Province to review $40K annual grant for society linked to anti-vaccine claims

B.C. ministry confirms funding is under review for the Health Action Network Society

Provincial funding to the Vancouver-based Health Action Network Society is under review in the wake of reports that the group promotes anti-vaccine messages.

The society receives roughly $40,000 annually through B.C.’s Community Gaming Grant program.

But the CBC reports it violated one of the main requirements to receive grant money: that the funds not be used for lobbying or go towards any programs that do not comply with B.C. laws or general public policy.

Ministry of Municipal Affairs and Housing, which oversees community grants, confirmed to Black Press Media the funding is under review.

“Applications are reviewed at the public service level and approved by a statutory decision maker, not ministers or cabinet,” the ministry said in an emailed statement.

READ MORE: Most B.C. residents concerned about recent measles outbreaks: poll

READ MORE: Second case of measles reported in the B.C. Interior

Vaccinations have been a contentious issue since the late 1990s when a now-debunked scientific journal linked vaccines to higher risks of autism in children.

An outbreak of measles was declared in the Vancouver Coastal Health area in February, sparking debate over whether children must be vaccinated in order to attend school. In total, 20 measles cases have been confirmed – 18 in the Lower Mainland and two in northern B.C.

READ MORE: B.C. launches immunization program at schools to stamp out measles resurgence

According to CBC, the society has screened the controversial film “Vaxxed,” which has been removed from Amazon because of its misleading information on vaccinations.

The group’s website describes itself as a non-profit society that aims to inform people the “powerful and effective properties of natural, complementary and alternative medicines and therapies.”

The website also lists homeopathic-approved facilities for services such as hypnotherapy, dentistry, herbalism. No vaccine-related physicians are listed.

Society president Ted Kuntz wrote, Dare to Question: One Parent to Another, a 2018 book that questions the safety of immunizations. His social media platforms, including his public Facebook profile, are riddled with anti-vaccination messages.

Screenshots taken from Ted Kuntz Facebook profile.

In a news release posted online, the society said the claims made in the CBC report are untrue.

“The Health Action Network Society refutes any association with an ‘anti-vaccination’ position, and dissuades the irresponsible reporting associated with such allegations.”


@ashwadhwani
ashley.wadhwani@bpdigital.ca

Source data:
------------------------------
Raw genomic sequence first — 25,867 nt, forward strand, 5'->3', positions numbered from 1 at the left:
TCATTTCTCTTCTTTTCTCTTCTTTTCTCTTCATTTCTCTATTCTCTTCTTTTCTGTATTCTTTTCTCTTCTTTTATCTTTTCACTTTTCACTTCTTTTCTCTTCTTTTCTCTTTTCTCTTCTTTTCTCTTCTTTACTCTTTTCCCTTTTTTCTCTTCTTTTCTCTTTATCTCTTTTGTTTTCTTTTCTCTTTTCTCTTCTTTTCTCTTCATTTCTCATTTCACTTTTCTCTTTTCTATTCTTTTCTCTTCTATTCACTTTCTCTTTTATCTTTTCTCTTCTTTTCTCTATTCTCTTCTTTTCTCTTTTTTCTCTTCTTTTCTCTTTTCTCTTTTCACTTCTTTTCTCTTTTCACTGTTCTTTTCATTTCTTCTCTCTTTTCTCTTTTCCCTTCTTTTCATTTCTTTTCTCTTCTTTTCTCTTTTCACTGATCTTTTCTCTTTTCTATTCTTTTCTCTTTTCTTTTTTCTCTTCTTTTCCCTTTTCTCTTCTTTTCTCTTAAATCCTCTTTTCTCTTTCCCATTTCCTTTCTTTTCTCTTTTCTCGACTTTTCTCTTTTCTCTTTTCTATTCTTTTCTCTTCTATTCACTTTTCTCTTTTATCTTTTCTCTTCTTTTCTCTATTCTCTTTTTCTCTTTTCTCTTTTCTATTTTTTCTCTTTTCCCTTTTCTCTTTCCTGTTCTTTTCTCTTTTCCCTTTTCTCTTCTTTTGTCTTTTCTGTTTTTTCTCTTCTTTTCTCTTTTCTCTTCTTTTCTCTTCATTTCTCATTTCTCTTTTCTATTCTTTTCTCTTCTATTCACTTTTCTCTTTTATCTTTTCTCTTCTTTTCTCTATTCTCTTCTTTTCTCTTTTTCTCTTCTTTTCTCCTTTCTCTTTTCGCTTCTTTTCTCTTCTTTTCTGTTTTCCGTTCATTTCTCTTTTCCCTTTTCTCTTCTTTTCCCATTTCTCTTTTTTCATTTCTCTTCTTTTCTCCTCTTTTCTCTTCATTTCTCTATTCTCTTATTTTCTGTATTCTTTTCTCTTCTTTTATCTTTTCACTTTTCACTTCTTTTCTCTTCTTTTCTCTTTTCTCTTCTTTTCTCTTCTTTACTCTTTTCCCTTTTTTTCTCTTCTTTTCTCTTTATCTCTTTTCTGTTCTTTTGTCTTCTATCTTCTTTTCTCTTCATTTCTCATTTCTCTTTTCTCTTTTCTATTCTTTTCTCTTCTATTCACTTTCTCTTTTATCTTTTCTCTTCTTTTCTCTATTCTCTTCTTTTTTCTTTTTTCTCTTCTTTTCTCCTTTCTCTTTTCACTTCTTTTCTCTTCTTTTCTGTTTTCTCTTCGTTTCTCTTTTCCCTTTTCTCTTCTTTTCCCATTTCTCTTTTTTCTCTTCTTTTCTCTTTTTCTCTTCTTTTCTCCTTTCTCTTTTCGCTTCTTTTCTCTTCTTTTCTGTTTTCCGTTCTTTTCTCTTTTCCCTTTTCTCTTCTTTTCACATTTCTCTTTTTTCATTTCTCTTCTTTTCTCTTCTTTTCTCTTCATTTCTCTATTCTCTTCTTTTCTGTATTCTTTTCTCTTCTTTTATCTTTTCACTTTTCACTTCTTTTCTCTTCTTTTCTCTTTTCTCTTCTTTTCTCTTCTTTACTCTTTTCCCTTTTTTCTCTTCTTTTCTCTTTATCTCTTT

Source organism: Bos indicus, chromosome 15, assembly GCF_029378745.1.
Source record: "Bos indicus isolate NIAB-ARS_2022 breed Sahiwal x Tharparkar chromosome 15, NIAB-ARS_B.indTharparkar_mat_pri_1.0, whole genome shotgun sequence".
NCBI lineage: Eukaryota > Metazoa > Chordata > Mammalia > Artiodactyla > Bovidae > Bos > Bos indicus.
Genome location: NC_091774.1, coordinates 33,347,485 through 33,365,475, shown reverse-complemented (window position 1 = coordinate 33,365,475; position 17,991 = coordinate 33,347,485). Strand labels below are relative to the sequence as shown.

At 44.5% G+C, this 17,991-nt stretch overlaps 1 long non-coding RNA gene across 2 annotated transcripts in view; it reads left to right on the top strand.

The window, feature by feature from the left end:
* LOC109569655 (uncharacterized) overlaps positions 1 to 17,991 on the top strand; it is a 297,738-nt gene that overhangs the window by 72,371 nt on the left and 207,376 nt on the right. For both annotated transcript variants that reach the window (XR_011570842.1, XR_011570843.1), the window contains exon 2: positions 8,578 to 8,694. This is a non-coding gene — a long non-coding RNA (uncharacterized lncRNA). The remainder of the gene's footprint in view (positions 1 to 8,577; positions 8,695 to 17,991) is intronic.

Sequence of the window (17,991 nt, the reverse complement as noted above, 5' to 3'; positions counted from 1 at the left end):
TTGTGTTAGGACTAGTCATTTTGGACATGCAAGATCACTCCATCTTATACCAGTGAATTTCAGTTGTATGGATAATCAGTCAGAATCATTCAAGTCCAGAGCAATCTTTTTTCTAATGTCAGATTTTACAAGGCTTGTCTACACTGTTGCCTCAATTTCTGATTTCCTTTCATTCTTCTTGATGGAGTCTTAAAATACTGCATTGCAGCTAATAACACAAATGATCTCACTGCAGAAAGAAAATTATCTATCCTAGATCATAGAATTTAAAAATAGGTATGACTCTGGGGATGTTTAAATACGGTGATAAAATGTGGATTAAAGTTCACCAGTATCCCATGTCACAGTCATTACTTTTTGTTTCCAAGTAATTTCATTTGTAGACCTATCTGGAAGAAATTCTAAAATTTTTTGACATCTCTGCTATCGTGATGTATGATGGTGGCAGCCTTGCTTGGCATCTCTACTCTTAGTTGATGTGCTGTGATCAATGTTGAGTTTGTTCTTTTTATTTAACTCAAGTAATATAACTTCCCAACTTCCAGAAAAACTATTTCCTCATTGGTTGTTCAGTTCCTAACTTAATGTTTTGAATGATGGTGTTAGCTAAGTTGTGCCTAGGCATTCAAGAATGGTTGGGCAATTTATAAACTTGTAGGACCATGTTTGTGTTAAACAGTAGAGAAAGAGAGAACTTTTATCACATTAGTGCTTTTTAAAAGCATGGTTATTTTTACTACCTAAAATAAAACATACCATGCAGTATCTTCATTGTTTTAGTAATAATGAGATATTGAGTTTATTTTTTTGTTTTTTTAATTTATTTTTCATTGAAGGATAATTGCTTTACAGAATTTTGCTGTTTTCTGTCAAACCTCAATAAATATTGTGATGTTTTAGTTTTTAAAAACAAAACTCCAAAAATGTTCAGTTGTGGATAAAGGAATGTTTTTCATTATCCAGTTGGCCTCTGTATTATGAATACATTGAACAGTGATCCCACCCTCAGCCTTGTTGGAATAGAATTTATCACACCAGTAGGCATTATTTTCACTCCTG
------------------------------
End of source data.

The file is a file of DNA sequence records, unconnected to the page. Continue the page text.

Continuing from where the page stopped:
Like us on Facebook and follow us on Twitter.

Just Posted

Northern B.C.’s Ridley coal terminal sold, Canada divests, First Nations to own portion

Ten per cent of shares transferred to the Lax Kw’alaams Band and the Metlakatla First Nation

Vanderhoof Clippers are working towards getting a booth rebuilt at the Arena

Terry Lazaruk, president of the club said they haven’t been able to host sanctioned meets due to the lack of a proper timing booth

Skeena mainstem closed to recreational sockeye

Escapements expected to be below 800,000 threshold

Vanderhoof skateboard park almost complete

Different recreation opportunities opening up in the District

FOI data confirms rural drivers discriminated against, former Telkwa mayor says

Analyzed rural postal codes paid just over 2.5 times more in premiums than they received in claims

VIDEO: B.C. MLA Michelle Stilwell takes first steps in nearly 30 years

‘It actually felt like walking. It’s been 27 years… but it felt realistic to me’

Report of dead body in B.C. park actually headless sex doll

This discovery, made at Manning Park on July 10, led police to uncovering two other sex mannequins

Grand Forks fire chief found to have bullied, harassed volunteer firefighter: report

WorkSafeBC, third-party human resources investigation looking into allegations complete

Dog recovering after being drenched in hot coffee, B.C. man charged

Man was taken into custody, charged, and released pending a court date

Taekwondo instructor, 21, identified as B.C. bat rabies victim

Nick Major, 21, an instructor at Cascadia Martial Arts in Parksville

Science expedition to Canada’s largest underwater volcano departs Vancouver Island

Crews prepared for a two-week research mission to the Explorer Seamount

B.C. shipyard to get one-third of $1.5 billion frigate-repair contract

The federal government has promised to invest $7.5 billion to maintain the 12 frigates

Worried about bats? Here’s what to do if you come across one in B.C.

Bat expert with the BC Community Bat Program urges caution around the small creatures

B.C. on right road with tougher ride-hailing driver rules, says expert

The provincial government is holding firm that ride-hailing drivers have a Class 4 licence

Most Read